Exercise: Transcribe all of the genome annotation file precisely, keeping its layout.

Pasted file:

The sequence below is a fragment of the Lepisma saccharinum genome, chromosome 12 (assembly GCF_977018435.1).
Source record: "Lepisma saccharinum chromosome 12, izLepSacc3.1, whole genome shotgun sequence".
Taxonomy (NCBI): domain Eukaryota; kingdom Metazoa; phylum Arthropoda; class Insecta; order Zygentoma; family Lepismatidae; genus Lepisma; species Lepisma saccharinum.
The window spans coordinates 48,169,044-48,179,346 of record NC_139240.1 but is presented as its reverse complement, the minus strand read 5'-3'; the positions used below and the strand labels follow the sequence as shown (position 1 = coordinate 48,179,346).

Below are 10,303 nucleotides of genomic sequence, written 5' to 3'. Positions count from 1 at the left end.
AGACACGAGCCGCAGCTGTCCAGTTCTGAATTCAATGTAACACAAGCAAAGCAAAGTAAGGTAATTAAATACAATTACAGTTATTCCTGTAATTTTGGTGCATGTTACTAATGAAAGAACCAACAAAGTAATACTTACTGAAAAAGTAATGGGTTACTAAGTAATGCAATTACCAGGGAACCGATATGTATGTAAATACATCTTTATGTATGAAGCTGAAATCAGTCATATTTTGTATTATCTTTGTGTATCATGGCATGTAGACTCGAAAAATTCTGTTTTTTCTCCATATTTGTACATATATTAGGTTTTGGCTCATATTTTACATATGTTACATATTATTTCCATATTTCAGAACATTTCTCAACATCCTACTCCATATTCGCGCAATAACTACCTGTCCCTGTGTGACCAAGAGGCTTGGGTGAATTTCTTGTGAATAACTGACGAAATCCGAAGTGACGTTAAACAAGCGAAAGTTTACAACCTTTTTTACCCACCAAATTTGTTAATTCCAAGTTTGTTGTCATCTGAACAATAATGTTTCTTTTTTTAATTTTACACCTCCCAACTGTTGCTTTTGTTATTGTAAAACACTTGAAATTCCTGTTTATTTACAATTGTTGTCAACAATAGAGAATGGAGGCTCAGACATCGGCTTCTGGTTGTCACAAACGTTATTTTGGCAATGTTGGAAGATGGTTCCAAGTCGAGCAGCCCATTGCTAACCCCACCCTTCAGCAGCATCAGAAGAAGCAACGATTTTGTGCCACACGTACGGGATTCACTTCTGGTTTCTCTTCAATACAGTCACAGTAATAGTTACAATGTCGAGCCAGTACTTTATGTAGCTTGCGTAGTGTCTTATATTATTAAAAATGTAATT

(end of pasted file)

The sequence below is a fragment of the Lepisma saccharinum genome, chromosome 12 (assembly GCF_977018435.1).
Source record: "Lepisma saccharinum chromosome 12, izLepSacc3.1, whole genome shotgun sequence".
Taxonomy (NCBI): domain Eukaryota; kingdom Metazoa; phylum Arthropoda; class Insecta; order Zygentoma; family Lepismatidae; genus Lepisma; species Lepisma saccharinum.
The window spans coordinates 48,169,044-48,179,346 of record NC_139240.1 but is presented as its reverse complement, the minus strand read 5'-3'; the positions used below and the strand labels follow the sequence as shown (position 1 = coordinate 48,179,346).

Below are 10,303 nucleotides of genomic sequence, written 5' to 3'. Positions count from 1 at the left end.
AGACACGAGCCGCAGCTGTCCAGTTCTGAATTCAATGTAACACAAGCAAAGCAAAGTAAGGTAATTAAATACAATTACAGTTATTCCTGTAATTTTGGTGCATGTTACTAATGAAAGAACCAACAAAGTAATACTTACTGAAAAAGTAATGGGTTACTAAGTAATGCAATTACCAGGGAACCGATATGTATGTAAATACATCTTTATGTATGAAGCTGAAATCAGTCATATTTTGTATTATCTTTGTGTATCATGGCATGTAGACTCGAAAAATTCTGTTTTTTCTCCATATTTGTACATATATTAGGTTTTGGCTCATATTTTACATATGTTACATATTATTTCCATATTTCAGAACATTTCTCAACATCCTACTCCATATTCGCGCAATAACTACCTGTCCCTGTGTGACCAAGAGGCTTGGGTGAATTTCTTGTGAATAACTGACGAAATCCGAAGTGACGTTAAACAAGCGAAAGTTTACAACCTTTTTTACCCACCAAATTTGTTAATTCCAAGTTTGTTGTCATCTGAACAATAATGTTTCTTTTTTTAATTTTACACCTCCCAACTGTTGCTTTTGTTATTGTAAAACACTTGAAATTCCTGTTTATTTACAATTGTTGTCAACAATAGAGAATGGAGGCTCAGACATCGGCTTCTGGTTGTCACAAACGTTATTTTGGCAATGTTGGAAGATGGTTCCAAGTCGAGCAGCCCATTGCTAACCCCACCCTTCAGCAGCATCAGAAGAAGCAACGATTTTGTGCCACACGTACGGGATTCACTTCTGGTTTCTCTTCAATACAGTCACAGTAATAGTTACAATGTCGAGCCAGTACTTTATGTAGCTTGCGTAGTGTCTTATATTATTAAAAATGTAATT